Wednesday, May 09, 2007


Improvising: My Life in Music
By Larry Coryell
Backbeat Books

As one of the pioneers of jazz-rock fusion, Larry Coryell’s star was rising in the late 1960’s and early 1970’s at a time when jazz overall was trending down commercially. Despite the ups and downs to be expected in a long musical career, Coryell recounts a generally charmed, if chaotic life in his new memoir Improvising.

When discussing his success, Coryell gives credit early and often to his step-father Gene for encouraging his speculative career choice. The guitarist writes:

“I must have had a deep universal connection with Gene Coryell because, unlike most parents who want their kid to have some stable gig to “fall back” on, he simply encouraged the hell out of me to excel at what I loved—music.” (p. 6)

The 1960’s and 1970’s took a toll on Coryell, particularly the drug addiction he would eventually kick in the 1980’s. Coryell, while readily acknowledging his mistakes, is reluctant to dwell on the more lurid details. Along the way, he saw the violent turmoil of the early 1970’s first hand, in one instance having a gig in Boulder broken up because of a bomb scare. Coryell also recalls witnessing the time honored French tradition of rioting and burning cars in Toulouse:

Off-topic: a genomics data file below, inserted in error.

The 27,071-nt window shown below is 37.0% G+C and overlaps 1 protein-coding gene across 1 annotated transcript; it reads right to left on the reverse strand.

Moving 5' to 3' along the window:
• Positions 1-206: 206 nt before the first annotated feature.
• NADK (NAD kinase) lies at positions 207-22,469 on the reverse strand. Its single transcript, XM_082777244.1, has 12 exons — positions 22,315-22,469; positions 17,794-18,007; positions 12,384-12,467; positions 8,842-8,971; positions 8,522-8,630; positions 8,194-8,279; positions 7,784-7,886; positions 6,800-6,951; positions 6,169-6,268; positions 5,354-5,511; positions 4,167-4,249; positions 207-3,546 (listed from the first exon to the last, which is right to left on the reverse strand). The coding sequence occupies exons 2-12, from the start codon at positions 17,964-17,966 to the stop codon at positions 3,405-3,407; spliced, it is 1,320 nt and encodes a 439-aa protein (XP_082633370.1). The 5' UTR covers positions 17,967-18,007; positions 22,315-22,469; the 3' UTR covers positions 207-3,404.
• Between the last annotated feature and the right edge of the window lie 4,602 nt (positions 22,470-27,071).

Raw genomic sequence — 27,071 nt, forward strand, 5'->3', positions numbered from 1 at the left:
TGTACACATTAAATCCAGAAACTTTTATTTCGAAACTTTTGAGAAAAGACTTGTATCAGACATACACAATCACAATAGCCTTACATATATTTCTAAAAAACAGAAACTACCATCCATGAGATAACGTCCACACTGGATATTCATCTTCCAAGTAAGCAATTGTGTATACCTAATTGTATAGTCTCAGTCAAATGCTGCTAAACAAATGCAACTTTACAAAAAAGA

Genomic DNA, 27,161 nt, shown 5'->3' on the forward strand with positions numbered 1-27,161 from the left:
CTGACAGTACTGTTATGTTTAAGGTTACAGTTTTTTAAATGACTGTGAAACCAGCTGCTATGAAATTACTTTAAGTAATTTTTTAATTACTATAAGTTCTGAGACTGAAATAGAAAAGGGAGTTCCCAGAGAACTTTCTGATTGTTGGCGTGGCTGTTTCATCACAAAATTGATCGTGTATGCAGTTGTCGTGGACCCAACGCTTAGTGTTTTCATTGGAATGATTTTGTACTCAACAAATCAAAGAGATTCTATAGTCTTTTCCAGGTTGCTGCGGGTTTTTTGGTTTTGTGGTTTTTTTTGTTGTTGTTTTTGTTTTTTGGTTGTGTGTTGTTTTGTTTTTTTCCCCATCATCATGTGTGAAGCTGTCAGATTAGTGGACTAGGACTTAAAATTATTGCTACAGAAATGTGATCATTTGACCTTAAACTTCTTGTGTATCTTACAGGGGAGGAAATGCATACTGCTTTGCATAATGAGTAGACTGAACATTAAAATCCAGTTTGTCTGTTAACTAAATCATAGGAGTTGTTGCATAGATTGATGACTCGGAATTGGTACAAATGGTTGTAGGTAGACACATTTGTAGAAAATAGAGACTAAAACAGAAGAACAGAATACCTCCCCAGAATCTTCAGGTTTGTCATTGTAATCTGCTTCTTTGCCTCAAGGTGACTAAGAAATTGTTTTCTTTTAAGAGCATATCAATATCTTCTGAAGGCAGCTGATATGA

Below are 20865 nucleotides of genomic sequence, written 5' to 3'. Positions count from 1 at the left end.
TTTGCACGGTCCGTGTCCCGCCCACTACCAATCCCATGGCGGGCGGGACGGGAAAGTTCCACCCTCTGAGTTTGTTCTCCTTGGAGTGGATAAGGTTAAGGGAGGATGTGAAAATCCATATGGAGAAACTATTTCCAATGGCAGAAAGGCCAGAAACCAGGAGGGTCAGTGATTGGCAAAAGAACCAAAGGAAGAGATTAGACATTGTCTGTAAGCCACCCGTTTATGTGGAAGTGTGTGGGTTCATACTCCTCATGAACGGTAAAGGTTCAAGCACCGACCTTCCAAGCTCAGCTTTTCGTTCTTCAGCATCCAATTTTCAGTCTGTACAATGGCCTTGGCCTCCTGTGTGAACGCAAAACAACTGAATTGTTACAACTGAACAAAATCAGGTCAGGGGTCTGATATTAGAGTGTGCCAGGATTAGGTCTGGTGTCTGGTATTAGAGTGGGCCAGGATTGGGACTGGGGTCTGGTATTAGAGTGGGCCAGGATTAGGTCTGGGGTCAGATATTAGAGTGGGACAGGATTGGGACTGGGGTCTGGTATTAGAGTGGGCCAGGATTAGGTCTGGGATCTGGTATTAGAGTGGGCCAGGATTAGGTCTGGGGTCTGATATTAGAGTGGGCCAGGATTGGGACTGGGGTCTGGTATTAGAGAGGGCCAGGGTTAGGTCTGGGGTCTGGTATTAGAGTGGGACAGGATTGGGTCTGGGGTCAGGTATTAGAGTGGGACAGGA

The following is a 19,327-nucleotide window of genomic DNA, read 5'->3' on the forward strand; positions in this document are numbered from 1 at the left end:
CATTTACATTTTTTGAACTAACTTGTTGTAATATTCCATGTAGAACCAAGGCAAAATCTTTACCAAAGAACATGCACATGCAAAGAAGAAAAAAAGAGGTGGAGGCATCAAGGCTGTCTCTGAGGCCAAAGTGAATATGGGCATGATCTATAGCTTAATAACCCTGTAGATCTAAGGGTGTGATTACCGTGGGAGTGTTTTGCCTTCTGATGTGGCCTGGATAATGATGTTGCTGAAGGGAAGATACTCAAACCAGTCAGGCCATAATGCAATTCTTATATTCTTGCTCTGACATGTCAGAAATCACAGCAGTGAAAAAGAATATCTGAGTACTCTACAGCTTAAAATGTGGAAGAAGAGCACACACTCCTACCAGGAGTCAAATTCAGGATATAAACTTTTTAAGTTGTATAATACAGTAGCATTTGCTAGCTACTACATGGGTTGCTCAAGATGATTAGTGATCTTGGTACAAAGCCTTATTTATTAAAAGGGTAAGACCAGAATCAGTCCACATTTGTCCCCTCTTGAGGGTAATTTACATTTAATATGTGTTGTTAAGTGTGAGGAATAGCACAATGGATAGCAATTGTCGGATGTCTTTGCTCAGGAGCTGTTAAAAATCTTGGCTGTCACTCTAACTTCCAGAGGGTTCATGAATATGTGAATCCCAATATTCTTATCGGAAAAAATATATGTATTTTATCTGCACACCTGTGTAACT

“What did happen was an agitated group of students decided that ‘all music should be free’—that is, they didn’t want to pay—so they rioted outside the theater where we were performing, throwing rocks against the second-floor dressing room windows. They turned over some cars and set fire to trash cans.” (p. 92)

It seems clear that Coryell has the same passion for teaching he has for playing, as he frequently inserts instructional asides into his narrative. In an appendix, several of his Guitar Player columns are reprinted, and a CD of guitar lessons is also included.

Throughout Improvising, Coryell tries to minimize dramatic situations and resists the urge to criticize former associates. He goes out of his way to express his respect for guitar colleagues like the great Barney Kessel and the under-appreciated Hungarian defector Gabor Szabo. Written in an easy-going, conversational style, Improvising is a pleasant read that will be particularly rewarding and informative for students of the guitar.